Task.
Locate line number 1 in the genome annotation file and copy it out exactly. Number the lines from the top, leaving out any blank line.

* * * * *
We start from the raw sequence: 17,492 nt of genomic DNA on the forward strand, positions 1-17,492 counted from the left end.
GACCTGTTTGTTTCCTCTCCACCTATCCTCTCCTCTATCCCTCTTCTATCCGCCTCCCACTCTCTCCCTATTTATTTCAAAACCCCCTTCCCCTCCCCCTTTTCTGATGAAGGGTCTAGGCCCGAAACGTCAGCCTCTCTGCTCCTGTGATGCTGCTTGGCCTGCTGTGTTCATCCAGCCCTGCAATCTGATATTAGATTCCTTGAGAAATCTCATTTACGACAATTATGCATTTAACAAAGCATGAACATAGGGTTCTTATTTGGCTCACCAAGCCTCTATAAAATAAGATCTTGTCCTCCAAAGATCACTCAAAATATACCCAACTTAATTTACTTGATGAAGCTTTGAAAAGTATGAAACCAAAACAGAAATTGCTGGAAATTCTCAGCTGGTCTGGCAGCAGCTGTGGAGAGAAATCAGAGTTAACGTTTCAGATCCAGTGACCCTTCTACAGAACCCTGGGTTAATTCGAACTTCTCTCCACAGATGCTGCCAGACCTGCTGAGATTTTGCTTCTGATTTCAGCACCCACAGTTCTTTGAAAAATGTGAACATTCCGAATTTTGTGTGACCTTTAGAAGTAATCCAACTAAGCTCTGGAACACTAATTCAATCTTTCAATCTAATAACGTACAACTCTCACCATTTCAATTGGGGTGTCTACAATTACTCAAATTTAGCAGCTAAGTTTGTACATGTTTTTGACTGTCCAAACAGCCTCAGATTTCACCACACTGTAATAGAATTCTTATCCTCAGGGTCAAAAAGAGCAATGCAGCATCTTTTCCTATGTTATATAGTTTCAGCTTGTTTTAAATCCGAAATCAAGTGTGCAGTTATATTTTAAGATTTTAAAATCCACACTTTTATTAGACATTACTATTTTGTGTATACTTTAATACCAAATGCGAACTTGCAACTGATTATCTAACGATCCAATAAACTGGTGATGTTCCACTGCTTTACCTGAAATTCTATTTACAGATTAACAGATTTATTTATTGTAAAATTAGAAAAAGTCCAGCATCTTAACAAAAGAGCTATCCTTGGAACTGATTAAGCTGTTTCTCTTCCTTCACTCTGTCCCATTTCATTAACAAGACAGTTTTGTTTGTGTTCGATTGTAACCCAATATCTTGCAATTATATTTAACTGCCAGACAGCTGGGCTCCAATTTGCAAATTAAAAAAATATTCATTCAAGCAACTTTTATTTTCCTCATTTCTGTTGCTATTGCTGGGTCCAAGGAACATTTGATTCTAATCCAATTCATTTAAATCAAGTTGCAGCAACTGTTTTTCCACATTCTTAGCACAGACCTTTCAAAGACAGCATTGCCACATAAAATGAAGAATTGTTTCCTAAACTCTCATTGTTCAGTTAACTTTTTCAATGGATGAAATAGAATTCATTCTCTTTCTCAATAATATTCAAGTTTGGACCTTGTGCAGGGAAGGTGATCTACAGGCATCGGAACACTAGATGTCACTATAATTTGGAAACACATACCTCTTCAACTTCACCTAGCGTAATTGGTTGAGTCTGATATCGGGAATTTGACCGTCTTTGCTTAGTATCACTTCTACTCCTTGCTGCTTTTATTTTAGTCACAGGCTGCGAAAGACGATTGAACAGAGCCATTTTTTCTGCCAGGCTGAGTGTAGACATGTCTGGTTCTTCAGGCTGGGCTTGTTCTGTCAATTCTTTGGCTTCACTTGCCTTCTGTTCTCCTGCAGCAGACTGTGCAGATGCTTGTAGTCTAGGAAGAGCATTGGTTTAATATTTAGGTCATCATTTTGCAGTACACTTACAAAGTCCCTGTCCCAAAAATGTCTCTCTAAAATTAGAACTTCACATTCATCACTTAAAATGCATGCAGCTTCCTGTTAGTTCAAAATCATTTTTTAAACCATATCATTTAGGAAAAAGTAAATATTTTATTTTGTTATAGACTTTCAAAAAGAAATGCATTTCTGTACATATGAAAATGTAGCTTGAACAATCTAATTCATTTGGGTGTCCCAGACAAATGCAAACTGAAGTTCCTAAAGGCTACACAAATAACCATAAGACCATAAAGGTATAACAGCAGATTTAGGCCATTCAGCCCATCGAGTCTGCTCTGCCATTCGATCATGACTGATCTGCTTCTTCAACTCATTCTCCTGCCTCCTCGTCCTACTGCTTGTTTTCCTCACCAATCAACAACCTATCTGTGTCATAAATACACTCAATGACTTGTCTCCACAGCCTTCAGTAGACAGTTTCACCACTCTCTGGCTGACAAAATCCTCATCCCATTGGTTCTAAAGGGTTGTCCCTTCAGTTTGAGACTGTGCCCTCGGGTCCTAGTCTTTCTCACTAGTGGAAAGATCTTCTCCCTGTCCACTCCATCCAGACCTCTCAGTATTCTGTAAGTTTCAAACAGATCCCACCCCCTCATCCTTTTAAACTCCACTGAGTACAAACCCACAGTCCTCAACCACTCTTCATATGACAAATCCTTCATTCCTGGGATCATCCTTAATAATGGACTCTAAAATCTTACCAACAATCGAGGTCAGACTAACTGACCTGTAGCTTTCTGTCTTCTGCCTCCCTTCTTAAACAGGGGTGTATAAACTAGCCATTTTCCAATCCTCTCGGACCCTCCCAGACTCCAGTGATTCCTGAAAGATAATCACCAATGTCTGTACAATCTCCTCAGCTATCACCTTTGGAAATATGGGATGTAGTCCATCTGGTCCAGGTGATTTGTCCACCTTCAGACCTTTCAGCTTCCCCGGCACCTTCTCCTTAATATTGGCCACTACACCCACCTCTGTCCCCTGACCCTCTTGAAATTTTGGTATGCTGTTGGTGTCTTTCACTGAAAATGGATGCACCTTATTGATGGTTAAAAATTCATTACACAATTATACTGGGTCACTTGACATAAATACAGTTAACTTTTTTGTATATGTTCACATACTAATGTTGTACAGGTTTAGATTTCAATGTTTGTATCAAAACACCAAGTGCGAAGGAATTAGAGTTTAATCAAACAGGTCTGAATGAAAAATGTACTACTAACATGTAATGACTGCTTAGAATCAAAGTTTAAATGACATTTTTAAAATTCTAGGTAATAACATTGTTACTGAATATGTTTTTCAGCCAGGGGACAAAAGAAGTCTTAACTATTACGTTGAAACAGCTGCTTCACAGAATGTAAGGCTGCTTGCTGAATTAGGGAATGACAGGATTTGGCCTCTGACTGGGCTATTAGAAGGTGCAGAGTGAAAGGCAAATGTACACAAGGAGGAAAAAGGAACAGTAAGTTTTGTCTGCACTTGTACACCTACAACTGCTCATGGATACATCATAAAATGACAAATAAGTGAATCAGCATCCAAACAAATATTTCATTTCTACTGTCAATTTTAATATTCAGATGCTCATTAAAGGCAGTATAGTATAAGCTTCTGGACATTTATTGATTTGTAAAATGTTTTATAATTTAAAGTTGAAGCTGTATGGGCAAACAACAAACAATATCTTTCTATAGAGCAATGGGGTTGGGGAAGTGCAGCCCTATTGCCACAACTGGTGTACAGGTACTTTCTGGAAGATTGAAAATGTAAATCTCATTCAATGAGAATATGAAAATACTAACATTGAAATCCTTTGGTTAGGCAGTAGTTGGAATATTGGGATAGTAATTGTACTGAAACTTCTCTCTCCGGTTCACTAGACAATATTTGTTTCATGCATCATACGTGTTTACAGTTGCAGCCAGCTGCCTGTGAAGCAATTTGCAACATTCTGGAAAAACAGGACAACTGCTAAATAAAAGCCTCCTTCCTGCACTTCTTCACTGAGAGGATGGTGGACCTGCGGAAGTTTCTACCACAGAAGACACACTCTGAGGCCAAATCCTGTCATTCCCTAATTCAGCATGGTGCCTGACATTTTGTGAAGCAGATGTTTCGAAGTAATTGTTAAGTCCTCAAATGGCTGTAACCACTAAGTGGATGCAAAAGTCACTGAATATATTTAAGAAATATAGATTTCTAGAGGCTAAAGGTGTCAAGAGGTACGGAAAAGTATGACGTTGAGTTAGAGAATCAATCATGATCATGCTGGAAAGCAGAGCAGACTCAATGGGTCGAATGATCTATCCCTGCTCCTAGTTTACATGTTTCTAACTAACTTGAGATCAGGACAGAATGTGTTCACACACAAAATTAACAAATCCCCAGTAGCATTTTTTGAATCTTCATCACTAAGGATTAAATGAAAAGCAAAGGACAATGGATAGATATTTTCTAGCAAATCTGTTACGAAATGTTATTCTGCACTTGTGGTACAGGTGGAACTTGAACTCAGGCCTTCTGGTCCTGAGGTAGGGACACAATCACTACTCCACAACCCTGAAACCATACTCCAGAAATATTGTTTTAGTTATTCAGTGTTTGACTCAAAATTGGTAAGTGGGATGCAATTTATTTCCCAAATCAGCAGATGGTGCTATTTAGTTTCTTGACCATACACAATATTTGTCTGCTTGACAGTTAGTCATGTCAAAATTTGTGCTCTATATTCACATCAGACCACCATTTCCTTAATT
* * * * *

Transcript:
We start from the raw sequence: 17,492 nt of genomic DNA on the forward strand, positions 1-17,492 counted from the left end.